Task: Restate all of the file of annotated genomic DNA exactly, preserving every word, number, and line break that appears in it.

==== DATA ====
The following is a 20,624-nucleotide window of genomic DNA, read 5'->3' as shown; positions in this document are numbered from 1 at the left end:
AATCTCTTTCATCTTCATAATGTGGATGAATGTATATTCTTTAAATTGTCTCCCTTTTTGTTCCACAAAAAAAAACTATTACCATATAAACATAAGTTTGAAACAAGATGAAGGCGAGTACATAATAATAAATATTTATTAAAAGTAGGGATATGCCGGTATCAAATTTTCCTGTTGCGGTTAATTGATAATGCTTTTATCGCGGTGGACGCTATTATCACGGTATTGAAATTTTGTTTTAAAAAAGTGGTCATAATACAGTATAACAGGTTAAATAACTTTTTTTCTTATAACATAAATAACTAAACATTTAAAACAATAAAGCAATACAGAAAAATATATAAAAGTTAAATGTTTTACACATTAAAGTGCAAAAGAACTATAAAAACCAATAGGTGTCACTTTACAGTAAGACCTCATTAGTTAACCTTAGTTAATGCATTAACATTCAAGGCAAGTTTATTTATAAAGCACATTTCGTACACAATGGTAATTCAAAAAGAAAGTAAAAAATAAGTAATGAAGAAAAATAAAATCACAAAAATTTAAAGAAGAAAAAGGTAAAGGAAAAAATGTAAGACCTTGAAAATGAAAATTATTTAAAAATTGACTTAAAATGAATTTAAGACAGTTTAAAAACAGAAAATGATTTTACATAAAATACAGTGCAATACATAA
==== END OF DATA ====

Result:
The following is a 20,624-nucleotide window of genomic DNA, read 5'->3' as shown; positions in this document are numbered from 1 at the left end:
AATCTCTTTCATCTTCATAATGTGGATGAATGTATATTCTTTAAATTGTCTCCCTTTTTGTTCCACAAAAAAAAACTATTACCATATAAACATAAGTTTGAAACAAGATGAAGGCGAGTACATAATAATAAATATTTATTAAAAGTAGGGATATGCCGGTATCAAATTTTCCTGTTGCGGTTAATTGATAATGCTTTTATCGCGGTGGACGCTATTATCACGGTATTGAAATTTTGTTTTAAAAAAGTGGTCATAATACAGTATAACAGGTTAAATAACTTTTTTTCTTATAACATAAATAACTAAACATTTAAAACAATAAAGCAATACAGAAAAATATATAAAAGTTAAATGTTTTACACATTAAAGTGCAAAAGAACTATAAAAACCAATAGGTGTCACTTTACAGTAAGACCTCATTAGTTAACCTTAGTTAATGCATTAACATTCAAGGCAAGTTTATTTATAAAGCACATTTCGTACACAATGGTAATTCAAAAAGAAAGTAAAAAATAAGTAATGAAGAAAAATAAAATCACAAAAATTTAAAGAAGAAAAAGGTAAAGGAAAAAATGTAAGACCTTGAAAATGAAAATTATTTAAAAATTGACTTAAAATGAATTTAAGACAGTTTAAAAACAGAAAATGATTTTACATAAAATACAGTGCAATACATAA